Prompt for December 11:
Did your immigrant ancestors have holiday traditions from their native country which they retained or perhaps abandoned? Did your family or friends also celebrate other traditions during the holidays such as Hanukkah or Kwanzaa?
My almost-82-year-old dad is 100% German, I think - three out of his four grandparents emigrated from Germany, and the other was the daughter of a German immigrant. Dad says that when he was a child, they celebrated Saint Nicholas Day on December 6. He and his four siblings would hang their stockings ("the biggest socks we could find") on their phony fireplace in their Chicago area home. The next morning, they would find them full of fruit (tangerines and Golden Delicious apples), nuts (walnuts and pecans in the shell), and candy.
We didn't do this when I was a child, but I'm hoping some of my aunts and cousins read this and let me know if they celebrated Saint Nicholas Day in their families, then or now.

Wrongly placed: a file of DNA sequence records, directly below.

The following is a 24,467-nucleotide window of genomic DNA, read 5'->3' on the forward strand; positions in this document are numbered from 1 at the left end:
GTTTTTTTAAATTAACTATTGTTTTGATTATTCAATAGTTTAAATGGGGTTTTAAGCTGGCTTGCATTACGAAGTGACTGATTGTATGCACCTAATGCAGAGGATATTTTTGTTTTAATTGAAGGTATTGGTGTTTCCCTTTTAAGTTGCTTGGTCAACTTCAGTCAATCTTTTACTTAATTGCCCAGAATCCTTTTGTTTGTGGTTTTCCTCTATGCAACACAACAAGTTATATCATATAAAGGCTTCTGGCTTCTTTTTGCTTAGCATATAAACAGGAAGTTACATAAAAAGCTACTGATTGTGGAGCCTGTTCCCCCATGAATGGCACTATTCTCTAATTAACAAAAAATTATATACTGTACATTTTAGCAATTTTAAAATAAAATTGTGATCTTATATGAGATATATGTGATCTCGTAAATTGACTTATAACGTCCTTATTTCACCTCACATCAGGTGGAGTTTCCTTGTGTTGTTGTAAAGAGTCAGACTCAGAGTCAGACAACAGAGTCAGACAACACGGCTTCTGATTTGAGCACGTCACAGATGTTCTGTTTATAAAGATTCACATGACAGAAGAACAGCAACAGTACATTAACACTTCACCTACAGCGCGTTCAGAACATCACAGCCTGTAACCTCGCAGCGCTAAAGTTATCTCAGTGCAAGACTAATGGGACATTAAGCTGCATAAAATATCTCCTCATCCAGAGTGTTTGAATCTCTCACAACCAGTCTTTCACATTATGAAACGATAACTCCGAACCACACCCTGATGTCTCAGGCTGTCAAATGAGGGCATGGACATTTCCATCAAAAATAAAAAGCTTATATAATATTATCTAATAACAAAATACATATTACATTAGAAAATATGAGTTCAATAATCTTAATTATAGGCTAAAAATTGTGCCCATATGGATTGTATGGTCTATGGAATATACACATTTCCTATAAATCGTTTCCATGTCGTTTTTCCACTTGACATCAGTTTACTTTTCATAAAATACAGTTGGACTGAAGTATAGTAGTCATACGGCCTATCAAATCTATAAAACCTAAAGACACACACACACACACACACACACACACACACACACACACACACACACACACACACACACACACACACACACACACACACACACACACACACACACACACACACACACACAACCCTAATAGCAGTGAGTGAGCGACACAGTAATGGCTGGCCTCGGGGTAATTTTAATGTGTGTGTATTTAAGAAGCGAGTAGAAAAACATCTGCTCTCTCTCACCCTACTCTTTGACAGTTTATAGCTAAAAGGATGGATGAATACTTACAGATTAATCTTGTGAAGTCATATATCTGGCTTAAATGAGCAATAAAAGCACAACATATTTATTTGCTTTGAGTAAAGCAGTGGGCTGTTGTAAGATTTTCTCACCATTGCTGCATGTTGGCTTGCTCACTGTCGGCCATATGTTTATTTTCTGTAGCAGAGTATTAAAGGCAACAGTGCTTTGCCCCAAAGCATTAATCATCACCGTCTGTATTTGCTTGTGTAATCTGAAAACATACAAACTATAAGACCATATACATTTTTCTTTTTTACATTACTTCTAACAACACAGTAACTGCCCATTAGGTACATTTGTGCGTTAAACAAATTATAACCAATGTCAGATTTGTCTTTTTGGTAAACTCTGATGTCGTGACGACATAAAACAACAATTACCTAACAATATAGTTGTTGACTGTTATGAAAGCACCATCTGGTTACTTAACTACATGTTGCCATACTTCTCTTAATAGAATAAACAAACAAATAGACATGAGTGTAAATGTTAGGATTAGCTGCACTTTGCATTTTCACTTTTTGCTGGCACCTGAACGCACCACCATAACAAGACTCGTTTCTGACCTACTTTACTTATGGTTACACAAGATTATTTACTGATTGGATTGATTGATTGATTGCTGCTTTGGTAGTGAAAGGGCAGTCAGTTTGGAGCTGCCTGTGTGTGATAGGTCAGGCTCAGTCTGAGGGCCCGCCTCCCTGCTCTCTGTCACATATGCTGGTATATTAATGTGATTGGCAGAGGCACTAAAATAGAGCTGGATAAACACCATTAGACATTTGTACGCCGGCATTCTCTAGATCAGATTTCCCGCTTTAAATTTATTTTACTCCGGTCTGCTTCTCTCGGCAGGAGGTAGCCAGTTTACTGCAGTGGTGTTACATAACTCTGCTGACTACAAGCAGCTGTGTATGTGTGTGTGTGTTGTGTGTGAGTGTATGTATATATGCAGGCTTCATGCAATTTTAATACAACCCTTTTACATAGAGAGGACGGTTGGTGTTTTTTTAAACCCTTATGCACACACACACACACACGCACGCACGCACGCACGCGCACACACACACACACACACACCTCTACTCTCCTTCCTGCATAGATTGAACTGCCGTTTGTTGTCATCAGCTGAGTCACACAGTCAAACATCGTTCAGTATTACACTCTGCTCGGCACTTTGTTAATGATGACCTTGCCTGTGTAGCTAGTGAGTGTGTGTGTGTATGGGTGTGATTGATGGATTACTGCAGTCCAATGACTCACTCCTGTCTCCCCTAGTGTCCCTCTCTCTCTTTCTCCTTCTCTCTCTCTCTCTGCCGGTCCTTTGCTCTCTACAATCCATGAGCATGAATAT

I have some good friends, Jeff and Kathleen, who celebrate Hanukkah as well as Christmas--at least, I assume they do, because Kathleen makes the best latkes!
When my son Eric was growing up, we tried to observe the true Advent (the period before Christmas beginning four Sundays before Christmas Day - so it would often begin in November--as it did this year, on the 28th-- and NOT on December 1). When Eric was in kindergarten, he made a lovely wreath with dried pasta, pine cones, and walnuts sprayed with gold paint. With a simple ring of candle holders added, it makes the perfect Advent wreath. I've put a lovely music box snow globe (it plays "Oh Holy Night") with the Nativity scene that my paternal grandmother gave me years ago in the center. To the right is a photo of the Advent wreath and snow globe music box Nativity scene.
(Post #11 in the Advent Calendar of Christmas Memories hosted by Geneabloggers.com. Originally published December 11, 2009; slight variations made this year.)
© Amanda Pape - 2010